Modern Dowry

Original Title: Moderne Mitgift. (Musik muß sein!) Comedy 1932; 83 min.; Director: Emerich W. Emo; Cast: Martha Eggerth, Hans Brausewetter, Georg Alexander, Leo Slezak, Trude Berliner, Erich Kestin, Hermann Blaß, Theo Lingen, Hans Hermann Schaufuß; T.K.-Hisa-Tobis-Klangfilm.

A German engineer, while on a pleasure trip, marries a Scottish woman who is passionate about music, while he only wants to talk about cars. As a result, a music-obsessed idler and a female chauffeur pose a threat to the young marriage. However, the Scottish uncle, whose wedding gift also caused complications, manages to restore harmony.

Fred and Evelyne have gotten married. The young couple is too in love to determine if they are a good match for each other. Fred is interested in cars, while Evelyne is more into music. For now, the difference in tastes doesn’t bother them. However, as the initial infatuation fades, the character difference becomes noticeable. When Fred meets Molly Braun, an actress who knows as much about engines as he does, during a car collision, he becomes infatuated with his new acquaintance. Similarly, Evelyne finds a kindred spirit in Georg Helmbach. The marriage seems to be falling apart. A complicated pearl affair, involving an uncle of the couple, further complicates the matter, and in the end, the adventure of the two spouses almost turns into a genuine—albeit comical—criminal drama. But in the end, the uncle manages to sort everything out and bring the right couples back together.

Georg Herzberg’s review in Film Kurier No. 205 (August 31, 1932)
Yesterday, there was a great deal of joy surrounding this film that derives its events from the timeless theme of marital ups and downs. When a couple realizes, after the initial honeymoon bliss, that they are not compatible in many ways, they should not hastily seek legal intervention, but rather mend their bond through mutual concessions. In the case of this story, it entails the husband learning to play the piano and the wife learning to drive a car. Credit must be given to the author B. E. Lüthge for introducing the character of the stingy Scotsman, a figure that has been a source of amusement in comedy publications for years. This addition breathes new life into events that have been seen eighty-two times before. Furthermore, the marvelous portrayal of this Scotsman by the talented Leo Slezak, who sings and grumbles his way through the role, has already paved a significant path towards success through the portrayal of this well-chosen lead character.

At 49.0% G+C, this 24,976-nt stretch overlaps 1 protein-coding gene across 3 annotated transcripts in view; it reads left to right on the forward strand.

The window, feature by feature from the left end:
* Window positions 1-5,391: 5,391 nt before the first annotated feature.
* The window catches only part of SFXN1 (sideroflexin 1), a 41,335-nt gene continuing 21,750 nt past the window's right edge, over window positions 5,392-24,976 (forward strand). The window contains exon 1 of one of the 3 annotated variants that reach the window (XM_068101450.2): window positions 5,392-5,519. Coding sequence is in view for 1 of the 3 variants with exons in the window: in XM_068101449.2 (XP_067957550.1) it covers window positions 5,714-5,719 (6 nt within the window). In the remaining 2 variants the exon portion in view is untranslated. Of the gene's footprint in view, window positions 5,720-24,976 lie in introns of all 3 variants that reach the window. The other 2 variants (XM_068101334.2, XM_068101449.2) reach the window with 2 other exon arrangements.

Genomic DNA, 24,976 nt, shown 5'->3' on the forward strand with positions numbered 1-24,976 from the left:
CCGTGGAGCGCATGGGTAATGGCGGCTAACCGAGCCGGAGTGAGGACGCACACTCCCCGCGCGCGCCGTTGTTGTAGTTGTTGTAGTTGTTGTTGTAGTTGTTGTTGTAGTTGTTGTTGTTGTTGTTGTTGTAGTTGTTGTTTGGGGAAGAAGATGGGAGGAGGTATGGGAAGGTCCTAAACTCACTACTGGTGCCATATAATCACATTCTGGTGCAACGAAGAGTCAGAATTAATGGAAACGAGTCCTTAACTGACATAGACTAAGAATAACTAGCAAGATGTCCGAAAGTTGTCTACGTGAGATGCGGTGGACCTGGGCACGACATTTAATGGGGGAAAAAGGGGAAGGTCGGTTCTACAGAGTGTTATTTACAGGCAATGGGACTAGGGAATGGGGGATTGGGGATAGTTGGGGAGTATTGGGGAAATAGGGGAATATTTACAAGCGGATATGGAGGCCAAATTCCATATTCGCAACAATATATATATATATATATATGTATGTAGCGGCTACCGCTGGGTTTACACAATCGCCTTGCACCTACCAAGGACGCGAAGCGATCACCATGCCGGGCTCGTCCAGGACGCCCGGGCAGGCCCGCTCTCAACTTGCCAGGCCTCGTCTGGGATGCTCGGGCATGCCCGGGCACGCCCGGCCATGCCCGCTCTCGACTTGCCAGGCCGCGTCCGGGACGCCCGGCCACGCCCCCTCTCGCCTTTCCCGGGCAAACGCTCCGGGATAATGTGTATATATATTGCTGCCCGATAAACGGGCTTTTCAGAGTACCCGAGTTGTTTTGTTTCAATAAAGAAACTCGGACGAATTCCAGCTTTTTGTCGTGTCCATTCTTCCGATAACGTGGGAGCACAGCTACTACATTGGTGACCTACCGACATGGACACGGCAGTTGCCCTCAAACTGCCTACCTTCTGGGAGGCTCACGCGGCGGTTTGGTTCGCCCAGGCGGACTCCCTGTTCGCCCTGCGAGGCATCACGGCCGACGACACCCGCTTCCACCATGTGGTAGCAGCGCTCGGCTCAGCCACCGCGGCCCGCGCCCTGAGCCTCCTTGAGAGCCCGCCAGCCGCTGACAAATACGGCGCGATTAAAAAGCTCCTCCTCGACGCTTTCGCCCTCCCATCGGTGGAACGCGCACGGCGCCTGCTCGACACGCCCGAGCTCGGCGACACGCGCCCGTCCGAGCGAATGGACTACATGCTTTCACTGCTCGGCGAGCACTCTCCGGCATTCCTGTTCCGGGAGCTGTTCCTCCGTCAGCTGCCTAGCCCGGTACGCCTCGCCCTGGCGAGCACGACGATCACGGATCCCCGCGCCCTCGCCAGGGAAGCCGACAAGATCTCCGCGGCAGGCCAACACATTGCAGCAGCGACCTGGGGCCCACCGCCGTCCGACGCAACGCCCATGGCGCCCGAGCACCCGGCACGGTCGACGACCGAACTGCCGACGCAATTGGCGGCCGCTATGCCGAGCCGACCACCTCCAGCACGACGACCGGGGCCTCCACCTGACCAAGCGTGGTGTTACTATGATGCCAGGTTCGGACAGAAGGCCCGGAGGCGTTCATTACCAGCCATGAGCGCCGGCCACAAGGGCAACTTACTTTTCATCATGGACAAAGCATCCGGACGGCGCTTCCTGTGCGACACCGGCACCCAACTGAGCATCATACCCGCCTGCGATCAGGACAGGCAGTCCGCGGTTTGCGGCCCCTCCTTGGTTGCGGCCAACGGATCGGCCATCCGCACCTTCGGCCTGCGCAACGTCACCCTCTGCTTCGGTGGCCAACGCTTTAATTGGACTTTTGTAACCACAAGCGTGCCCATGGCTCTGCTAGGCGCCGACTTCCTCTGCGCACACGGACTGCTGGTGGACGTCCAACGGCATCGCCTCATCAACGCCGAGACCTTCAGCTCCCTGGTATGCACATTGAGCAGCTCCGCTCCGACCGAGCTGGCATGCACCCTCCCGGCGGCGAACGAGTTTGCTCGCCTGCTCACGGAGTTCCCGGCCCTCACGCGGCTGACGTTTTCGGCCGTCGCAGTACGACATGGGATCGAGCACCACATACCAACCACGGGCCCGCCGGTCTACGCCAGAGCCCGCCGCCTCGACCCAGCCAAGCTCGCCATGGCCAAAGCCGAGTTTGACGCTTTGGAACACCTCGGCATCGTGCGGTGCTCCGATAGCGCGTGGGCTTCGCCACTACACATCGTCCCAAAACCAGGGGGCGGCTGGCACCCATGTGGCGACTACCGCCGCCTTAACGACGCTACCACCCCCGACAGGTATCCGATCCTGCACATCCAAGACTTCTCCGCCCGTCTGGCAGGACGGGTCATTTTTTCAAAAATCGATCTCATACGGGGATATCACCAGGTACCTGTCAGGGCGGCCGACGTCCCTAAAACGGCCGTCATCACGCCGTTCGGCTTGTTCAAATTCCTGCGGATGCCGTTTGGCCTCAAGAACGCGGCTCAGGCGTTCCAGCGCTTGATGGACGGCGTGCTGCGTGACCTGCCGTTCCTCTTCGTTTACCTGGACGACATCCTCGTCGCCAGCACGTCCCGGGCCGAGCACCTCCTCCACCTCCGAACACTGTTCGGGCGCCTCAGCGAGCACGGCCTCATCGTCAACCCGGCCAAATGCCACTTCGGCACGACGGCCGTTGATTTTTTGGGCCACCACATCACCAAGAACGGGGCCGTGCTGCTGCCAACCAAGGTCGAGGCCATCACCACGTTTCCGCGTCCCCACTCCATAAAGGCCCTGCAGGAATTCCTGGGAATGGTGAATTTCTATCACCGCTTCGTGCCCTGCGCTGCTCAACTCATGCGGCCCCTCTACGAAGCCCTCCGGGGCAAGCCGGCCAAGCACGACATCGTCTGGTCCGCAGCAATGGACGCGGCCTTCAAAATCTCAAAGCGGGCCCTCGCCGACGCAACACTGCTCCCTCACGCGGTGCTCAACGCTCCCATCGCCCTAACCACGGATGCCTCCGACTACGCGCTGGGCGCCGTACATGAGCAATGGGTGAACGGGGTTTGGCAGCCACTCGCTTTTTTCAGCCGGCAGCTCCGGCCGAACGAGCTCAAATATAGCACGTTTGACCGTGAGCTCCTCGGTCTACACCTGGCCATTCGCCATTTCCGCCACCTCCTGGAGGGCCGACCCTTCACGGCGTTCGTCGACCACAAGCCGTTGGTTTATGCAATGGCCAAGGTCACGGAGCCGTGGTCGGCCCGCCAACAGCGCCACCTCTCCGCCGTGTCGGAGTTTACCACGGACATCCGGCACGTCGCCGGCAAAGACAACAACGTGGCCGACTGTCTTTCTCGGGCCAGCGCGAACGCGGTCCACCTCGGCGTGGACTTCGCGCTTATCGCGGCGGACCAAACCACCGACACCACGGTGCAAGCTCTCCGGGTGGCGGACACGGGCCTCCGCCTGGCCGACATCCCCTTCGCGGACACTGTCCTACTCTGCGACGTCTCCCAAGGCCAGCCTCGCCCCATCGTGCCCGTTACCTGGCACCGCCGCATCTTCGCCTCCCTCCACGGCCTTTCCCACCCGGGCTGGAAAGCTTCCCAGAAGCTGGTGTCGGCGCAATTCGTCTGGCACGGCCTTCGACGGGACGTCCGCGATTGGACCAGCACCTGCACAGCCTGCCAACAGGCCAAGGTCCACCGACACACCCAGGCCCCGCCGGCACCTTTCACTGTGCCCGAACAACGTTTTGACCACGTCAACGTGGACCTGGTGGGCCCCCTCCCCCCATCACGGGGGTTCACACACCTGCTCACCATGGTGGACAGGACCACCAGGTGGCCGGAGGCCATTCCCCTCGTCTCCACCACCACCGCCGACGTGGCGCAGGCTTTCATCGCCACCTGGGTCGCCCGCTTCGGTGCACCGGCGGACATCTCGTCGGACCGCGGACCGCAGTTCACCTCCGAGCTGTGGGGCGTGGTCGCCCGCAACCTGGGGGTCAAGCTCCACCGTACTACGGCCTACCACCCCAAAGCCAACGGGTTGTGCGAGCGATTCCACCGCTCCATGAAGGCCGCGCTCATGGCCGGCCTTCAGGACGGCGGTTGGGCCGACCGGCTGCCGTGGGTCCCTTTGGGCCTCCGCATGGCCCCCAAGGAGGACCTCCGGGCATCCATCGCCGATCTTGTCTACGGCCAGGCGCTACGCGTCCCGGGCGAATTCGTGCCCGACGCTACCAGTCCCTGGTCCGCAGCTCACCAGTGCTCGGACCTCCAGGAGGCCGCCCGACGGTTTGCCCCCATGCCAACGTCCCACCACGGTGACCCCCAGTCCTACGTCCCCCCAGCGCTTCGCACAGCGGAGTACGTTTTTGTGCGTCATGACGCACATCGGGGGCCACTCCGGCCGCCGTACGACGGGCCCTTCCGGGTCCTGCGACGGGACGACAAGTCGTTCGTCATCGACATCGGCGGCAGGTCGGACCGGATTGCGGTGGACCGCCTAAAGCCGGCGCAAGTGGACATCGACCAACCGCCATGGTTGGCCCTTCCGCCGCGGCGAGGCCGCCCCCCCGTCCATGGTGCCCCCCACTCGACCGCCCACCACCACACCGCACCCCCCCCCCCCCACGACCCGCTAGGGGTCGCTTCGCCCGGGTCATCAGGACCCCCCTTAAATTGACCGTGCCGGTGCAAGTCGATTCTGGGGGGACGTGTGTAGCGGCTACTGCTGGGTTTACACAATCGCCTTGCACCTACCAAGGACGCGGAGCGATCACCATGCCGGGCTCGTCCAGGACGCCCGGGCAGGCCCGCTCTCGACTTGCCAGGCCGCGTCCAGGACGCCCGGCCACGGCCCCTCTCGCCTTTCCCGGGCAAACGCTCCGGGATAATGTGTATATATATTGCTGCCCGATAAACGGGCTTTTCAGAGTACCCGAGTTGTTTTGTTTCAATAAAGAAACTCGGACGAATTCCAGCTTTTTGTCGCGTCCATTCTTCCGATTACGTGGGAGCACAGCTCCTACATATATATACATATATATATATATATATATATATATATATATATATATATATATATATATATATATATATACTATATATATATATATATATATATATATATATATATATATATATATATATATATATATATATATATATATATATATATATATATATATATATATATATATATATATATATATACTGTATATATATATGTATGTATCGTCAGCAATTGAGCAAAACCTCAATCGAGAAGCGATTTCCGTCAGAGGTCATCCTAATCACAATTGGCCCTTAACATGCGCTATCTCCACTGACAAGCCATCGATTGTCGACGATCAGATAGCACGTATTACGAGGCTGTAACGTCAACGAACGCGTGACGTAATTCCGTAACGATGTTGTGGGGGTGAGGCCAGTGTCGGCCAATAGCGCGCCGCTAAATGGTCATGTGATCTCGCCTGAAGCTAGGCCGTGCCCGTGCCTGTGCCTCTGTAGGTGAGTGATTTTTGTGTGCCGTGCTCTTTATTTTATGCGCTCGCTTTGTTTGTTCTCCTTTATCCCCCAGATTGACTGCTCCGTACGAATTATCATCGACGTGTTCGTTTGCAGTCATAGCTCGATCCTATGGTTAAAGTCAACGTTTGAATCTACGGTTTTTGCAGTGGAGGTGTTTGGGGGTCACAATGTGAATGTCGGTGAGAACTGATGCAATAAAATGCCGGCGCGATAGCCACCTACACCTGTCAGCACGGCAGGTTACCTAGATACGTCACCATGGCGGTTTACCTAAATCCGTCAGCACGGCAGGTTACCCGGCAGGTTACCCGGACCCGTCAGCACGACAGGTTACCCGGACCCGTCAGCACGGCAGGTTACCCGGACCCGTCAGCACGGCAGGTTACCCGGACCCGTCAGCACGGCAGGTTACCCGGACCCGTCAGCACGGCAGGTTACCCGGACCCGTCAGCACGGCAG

Director E. W. Emo skillfully extracts every subtle hint from the screenplay provided by B. E. Lüthge, employing solid means to bring the story to life. Hans Brausewetter and Martha Eggerth embody two exceedingly likable young individuals who practically champion whirlwind romances, and their eventual return to rationality is met with applause from all sides. Brausewetter strikes an excellent tone in his role as a fresh, adventurous, and stubborn young man, and his successful portrayal as a car workshop owner is entirely believable. Finally, we have a film character with a visible and relatable profession. Eggerth, on the other hand, presents herself as pleasant, blonde, self-confident, and headstrong. The challenges that test their marriage lurk in the background, including the presence of Mr. Georg Alexander, a polished, musical, gallant man without a profession. His enchanting flirtations, however, yield the same lack of success as Trude Berliner’s attempts to captivate the husband with amusing conversations about mileage, fuel mixtures, and driving in general. In the end, Trude Berliner finds herself with the bachelor. Best of luck to them.

Adding to the humor are several other characters, such as Erich Kestin, who portrays a self-sacrificing factotum always well-intentioned but often misguided. Theo Lingen splendidly caricatures the widely known archetype of a salesman who has misunderstood all lectures and manuals on individual customer treatment, bombarding us with clichés when we are in a hurry and seeking straightforward information. Hermann Blaß delivers a few memorable scenes as well. The technical aspects of the T.K. production work seamlessly, thanks to the excellent cinematography by Otto Kanturek and Bruno Timm. Hunte and Hasler’s contributions to the film’s set design are noteworthy—I would commission them to decorate my own apartment if circumstances allowed. The sound, masterfully handled by Carlo Paganini, complements the overall experience. The fluid music, particularly the delightful Slezak song, was composed by Hans May, with lyrics penned by Fritz Rotter.

Now, the curious reader may wonder about the meaning behind the film’s title, Moderne Mitgift. Well, it revolves around the aforementioned Scotsman, who makes a grand gesture with his wedding gift—a pearl necklace. Unfortunately, upon closer examination, it turns out to be nothing more than cheap imitation. However, at certain points in the plot, it becomes genuine, setting off a series of marital catastrophes. It then reverts to imitation before once again becoming genuine. As for how it ultimately ends up, the author may or may not provide an answer. The film’s premiere at Paramount was a resounding success, and prior to the screening, Georg Alexander actively worked to set the mood for the audience. The result was an enthusiastic reception, with plenty of applause and an energetic atmosphere throughout the premiere.